Have no fear, canning on ceramic glass cooktops works. First, let’s discuss correct canning pot selection!
This past winter, we enjoyed some great home-canned jams, pickles and peppers preserved from our garden the previous summer. Tomatoes and hot peppers grow prolifically without much fuss in our backyard garden. Our favorite home canning recipe is Habenero Gold Jam (see recipie), which is quite tasty on grilled cheese sandwiches. This jam is the perfect blend of sweet and spicy, so an open jar won’t last long at our house and unopened jars are a favorite gift to friends.
You may be wondering if you can use your glass-ceramic cooktop for canning. It’s often debated on blogs and websites, and often incorrectly. The answer is… Yes! Of course you CAN! Both types of stovetop canning- waterbath and pressure canning are possible on your glass-ceramic cooktop.
In this post and others to follow, I’ll give some tips and tricks to optimize your home canning experience on your glass-ceramic cooktop. Let’s start with cookware.
What canning pot is best for canning on ceramic glass cooktops?
The choice of cookware is very important. Here’s how to be sure your canning pot is optimized for use on your glass-ceramic cooktop:
- 1. Flat Bottom & Tight Lid
Your canning pot (and all cookware used on the glass-ceramic cooktop) should have a flat bottom to ensure good contact with the heating element under the glass. Flat bottom pots will transfer heat better, which will shorten the time needed to heat up the contents of the pot water/jars/food, etc.
Pots with a tight-fitting lid will keep heat from escaping and shorten the heat-up time even further. Don’t forget to use the lid for all steps, even when sterilizing your jars, because the time-to-boil will be much shorter with the lid on.
Pots with ridges on the bottom should be avoided because they trap heat in the ridges between the pot and glass-ceramic cooktop, possibly leading to overheating of the electronic components inside the cooktop.
Non-flat, uneven cookware = SLOW heating
Flat, even surface = Faster heating
- 2. Use Hard Metal Cookware
The material of construction of the pot is another important consideration. Pots should be made of hard metal like stainless steel, hard anodized steel, etc.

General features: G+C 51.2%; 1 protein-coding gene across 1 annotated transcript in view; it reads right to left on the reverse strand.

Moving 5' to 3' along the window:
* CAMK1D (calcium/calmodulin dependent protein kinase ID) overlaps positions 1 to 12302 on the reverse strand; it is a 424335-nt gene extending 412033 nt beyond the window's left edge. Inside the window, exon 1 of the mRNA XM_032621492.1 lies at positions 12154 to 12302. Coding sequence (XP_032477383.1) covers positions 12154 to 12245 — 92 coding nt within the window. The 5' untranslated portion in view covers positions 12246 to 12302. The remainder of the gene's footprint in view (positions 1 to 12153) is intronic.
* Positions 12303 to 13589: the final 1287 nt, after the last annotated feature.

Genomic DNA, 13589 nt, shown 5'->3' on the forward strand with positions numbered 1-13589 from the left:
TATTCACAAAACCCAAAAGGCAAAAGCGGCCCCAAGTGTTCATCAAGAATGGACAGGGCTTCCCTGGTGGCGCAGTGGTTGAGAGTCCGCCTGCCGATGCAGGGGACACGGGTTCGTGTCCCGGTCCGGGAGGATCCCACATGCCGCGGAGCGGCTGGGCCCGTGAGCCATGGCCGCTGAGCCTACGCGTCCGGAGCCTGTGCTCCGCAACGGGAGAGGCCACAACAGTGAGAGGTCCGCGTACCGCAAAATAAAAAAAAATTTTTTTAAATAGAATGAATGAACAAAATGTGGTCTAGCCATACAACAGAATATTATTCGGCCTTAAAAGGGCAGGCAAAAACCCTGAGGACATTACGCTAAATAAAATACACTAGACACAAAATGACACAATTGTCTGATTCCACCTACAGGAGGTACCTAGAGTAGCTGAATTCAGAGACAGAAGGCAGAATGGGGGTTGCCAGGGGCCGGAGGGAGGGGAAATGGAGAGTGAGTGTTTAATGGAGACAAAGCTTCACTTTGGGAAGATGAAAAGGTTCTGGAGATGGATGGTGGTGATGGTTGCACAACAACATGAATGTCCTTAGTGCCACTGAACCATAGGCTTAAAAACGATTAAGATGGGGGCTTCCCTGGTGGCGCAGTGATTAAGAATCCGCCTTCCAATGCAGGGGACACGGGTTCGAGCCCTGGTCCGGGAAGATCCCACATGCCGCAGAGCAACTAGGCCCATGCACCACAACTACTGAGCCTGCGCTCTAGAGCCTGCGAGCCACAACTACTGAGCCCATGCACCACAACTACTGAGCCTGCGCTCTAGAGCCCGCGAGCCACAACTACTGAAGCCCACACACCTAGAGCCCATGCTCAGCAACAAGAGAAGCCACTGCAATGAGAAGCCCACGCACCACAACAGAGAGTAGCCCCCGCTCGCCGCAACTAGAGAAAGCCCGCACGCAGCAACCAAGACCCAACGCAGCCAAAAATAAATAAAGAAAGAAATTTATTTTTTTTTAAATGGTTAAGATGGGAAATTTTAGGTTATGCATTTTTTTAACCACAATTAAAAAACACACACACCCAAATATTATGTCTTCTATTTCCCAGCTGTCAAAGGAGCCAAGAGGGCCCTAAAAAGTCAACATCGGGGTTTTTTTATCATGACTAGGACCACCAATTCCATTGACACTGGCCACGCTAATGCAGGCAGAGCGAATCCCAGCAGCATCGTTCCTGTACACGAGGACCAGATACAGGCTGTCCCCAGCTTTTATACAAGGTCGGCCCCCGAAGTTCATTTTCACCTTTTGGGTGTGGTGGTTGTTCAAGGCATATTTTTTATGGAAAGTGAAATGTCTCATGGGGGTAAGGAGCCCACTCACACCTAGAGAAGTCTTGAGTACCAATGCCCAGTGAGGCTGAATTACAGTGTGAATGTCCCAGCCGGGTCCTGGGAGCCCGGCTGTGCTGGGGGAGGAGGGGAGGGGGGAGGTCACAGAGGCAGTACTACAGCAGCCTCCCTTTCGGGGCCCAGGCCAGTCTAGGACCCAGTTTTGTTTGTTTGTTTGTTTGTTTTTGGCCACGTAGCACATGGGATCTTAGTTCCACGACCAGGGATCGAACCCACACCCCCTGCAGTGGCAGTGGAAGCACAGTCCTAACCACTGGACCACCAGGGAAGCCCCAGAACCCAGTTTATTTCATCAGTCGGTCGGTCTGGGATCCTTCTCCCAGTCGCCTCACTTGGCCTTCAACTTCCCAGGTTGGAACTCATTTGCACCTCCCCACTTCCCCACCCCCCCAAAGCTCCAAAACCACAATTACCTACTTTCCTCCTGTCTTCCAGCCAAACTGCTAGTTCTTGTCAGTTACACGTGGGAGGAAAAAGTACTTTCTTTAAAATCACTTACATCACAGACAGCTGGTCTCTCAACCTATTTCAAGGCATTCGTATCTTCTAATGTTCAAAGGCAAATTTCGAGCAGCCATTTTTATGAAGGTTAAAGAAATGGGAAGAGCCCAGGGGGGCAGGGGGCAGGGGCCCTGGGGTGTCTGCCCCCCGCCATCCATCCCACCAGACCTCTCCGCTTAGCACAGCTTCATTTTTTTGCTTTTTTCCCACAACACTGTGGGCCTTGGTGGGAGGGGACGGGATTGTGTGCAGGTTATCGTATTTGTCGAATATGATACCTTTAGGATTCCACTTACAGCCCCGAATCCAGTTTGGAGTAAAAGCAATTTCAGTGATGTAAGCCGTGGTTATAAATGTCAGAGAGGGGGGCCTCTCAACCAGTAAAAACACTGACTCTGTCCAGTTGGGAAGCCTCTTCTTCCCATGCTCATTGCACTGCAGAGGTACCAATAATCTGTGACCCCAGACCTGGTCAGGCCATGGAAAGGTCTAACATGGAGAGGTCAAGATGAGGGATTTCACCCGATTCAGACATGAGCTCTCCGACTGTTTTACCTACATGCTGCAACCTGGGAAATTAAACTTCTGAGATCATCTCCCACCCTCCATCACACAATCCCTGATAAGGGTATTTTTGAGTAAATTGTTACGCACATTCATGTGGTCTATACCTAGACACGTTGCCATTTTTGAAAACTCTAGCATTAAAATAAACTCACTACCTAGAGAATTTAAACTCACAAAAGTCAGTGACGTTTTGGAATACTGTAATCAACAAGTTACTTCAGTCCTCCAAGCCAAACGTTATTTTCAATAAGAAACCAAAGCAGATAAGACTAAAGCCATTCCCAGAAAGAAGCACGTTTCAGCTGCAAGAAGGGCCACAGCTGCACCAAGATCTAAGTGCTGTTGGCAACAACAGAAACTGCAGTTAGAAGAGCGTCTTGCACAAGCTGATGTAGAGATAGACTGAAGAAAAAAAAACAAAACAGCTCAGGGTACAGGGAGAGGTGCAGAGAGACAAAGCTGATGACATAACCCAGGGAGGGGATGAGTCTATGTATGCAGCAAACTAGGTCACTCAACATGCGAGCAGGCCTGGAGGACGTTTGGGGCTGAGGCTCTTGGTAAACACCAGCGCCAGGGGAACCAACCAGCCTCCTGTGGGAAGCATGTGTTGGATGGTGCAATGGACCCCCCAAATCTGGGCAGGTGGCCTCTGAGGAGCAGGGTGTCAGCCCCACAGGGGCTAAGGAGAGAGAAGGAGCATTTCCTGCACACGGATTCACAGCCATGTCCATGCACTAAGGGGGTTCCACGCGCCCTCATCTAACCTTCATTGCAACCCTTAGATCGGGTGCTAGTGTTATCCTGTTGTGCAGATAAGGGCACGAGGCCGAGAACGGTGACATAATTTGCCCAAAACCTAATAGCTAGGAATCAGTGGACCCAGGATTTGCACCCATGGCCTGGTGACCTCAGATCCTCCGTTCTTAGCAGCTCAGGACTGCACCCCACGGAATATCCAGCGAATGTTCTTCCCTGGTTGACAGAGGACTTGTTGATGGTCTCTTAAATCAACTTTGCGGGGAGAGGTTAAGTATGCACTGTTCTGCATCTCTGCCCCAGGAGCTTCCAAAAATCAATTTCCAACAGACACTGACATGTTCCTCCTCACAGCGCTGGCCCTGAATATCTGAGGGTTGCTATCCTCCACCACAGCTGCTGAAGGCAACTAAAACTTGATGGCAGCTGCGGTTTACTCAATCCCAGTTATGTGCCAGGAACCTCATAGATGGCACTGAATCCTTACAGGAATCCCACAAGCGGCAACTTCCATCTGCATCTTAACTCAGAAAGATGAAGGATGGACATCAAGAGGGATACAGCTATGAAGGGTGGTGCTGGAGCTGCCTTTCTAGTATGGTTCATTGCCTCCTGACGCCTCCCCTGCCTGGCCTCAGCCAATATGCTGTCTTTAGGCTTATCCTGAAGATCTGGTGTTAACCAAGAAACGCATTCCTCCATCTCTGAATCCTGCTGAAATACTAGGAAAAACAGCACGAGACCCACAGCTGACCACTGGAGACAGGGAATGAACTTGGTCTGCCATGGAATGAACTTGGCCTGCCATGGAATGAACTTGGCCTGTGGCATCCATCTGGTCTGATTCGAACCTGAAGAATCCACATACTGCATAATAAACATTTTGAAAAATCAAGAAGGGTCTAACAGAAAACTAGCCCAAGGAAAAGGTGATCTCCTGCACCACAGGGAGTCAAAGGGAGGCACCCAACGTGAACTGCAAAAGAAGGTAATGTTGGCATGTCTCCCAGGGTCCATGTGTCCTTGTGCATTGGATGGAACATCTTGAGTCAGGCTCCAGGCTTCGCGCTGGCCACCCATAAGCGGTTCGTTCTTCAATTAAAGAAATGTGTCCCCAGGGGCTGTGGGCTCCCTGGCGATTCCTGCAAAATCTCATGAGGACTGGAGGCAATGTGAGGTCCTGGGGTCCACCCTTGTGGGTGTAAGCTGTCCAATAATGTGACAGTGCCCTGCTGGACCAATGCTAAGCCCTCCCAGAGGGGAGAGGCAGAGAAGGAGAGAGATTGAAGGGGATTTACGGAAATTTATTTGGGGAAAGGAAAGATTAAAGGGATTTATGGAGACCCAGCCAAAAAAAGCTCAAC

3.) Size: Canning pots tend to be very large compared to normal cookware. In general the largest pot you can use on your glass-ceramic cooktop is 2 inches larger than your largest heating element, so that it overhangs the heating element by 1 inch all around.
Here’s how to measure: Using a ruler or tape measure, measure your largest heating element. You can use a canning pot with bottom diameter 2 inches larger than that.
Have I canned with a pot overhanging the heating element by more than 1 inch all around? Yes. If your canning pot is much larger than your heating element, it will still work for canning, but know that you are accepting a higher risk of overheating inside the cooking system. Plus you’ll have to wait longer for the pot to heat up because the heating element is not large enough to supply heat to the entire bottom surface of the giant pot.
If you are just starting home canning and need a canning pot, here are my personal favorite canning pots for glass-ceramic cooktops:
Ball Jar Collection Elite Stainless Steel 21 Qt with glass lid
- Stainless steel solid construction with sturdy handles
- Able to make big batches and handles multiple tiers of small jars
- Glass Lid fits snugly and allows you to monitor boiling status
- Ball provides helpful training and tips on their website and thru books and social media
Fagor 10 Qt Pressure Canner
- Small size fits nicely on heating elements, maximizing energy efficiency and space
- Not too heavy to lift when fully loaded
- Good for small canning batches to try new canning recipes or to use produce right as you pick it from the garden, even if your backyard harvest is small
- Small size fits in my sink so I can wash it easily and stores easily in my kitchen cabinets
All American Pressure Canner 925 25 Qt (and smaller models)
- Made in Wisconsin with thick aluminum and flat, solid bottom
- Transfers heat well for good boil-up time
- Most All American Canners fit nicely on 12-inch diameter heating elements
All American Pressure Canners come with a warning label that they should not be used on ceramic glass cooktops. However, my experience with these pots has been very positive. Of course, if you drop a heavy pot of this size on your cooktop, the glass is likely to break. If you slide a large, heavy pot across the surface, it’s likely to cause scratches in the glass. Instead, lift the pot straight up and sit it gently on the cooktop. Better yet, sit the empty pot on the heating element, add the water with a pitcher and place your jars inside, put the lid on, then heat it up according to your recipe. When you are finished canning, allow the pot to cool on the cooktop, then bail out enough water so you can lift the pot gently off the cooktop and pour out the rest of the water.